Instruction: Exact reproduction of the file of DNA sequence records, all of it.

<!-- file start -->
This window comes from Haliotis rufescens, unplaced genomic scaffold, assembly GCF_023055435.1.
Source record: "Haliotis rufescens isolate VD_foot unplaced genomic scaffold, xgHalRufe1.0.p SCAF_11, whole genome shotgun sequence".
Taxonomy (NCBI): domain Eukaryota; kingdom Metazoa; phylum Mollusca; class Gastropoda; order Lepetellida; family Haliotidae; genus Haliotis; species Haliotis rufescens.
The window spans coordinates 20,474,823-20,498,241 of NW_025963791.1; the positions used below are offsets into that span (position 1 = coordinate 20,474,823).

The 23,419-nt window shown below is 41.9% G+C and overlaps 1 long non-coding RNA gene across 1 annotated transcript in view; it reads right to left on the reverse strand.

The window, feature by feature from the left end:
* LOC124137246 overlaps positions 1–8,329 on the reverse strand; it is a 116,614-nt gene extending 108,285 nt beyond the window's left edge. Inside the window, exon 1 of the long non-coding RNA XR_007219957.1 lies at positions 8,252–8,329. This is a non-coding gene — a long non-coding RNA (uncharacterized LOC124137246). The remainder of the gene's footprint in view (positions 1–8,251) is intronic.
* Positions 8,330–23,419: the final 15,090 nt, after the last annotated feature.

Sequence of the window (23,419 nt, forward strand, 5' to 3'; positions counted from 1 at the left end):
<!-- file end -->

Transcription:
This window comes from Haliotis rufescens, unplaced genomic scaffold, assembly GCF_023055435.1.
Source record: "Haliotis rufescens isolate VD_foot unplaced genomic scaffold, xgHalRufe1.0.p SCAF_11, whole genome shotgun sequence".
Taxonomy (NCBI): domain Eukaryota; kingdom Metazoa; phylum Mollusca; class Gastropoda; order Lepetellida; family Haliotidae; genus Haliotis; species Haliotis rufescens.
The window spans coordinates 20,474,823-20,498,241 of NW_025963791.1; the positions used below are offsets into that span (position 1 = coordinate 20,474,823).

The 23,419-nt window shown below is 41.9% G+C and overlaps 1 long non-coding RNA gene across 1 annotated transcript in view; it reads right to left on the reverse strand.

The window, feature by feature from the left end:
* LOC124137246 overlaps positions 1–8,329 on the reverse strand; it is a 116,614-nt gene extending 108,285 nt beyond the window's left edge. Inside the window, exon 1 of the long non-coding RNA XR_007219957.1 lies at positions 8,252–8,329. This is a non-coding gene — a long non-coding RNA (uncharacterized LOC124137246). The remainder of the gene's footprint in view (positions 1–8,251) is intronic.
* Positions 8,330–23,419: the final 15,090 nt, after the last annotated feature.

Sequence of the window (23,419 nt, forward strand, 5' to 3'; positions counted from 1 at the left end):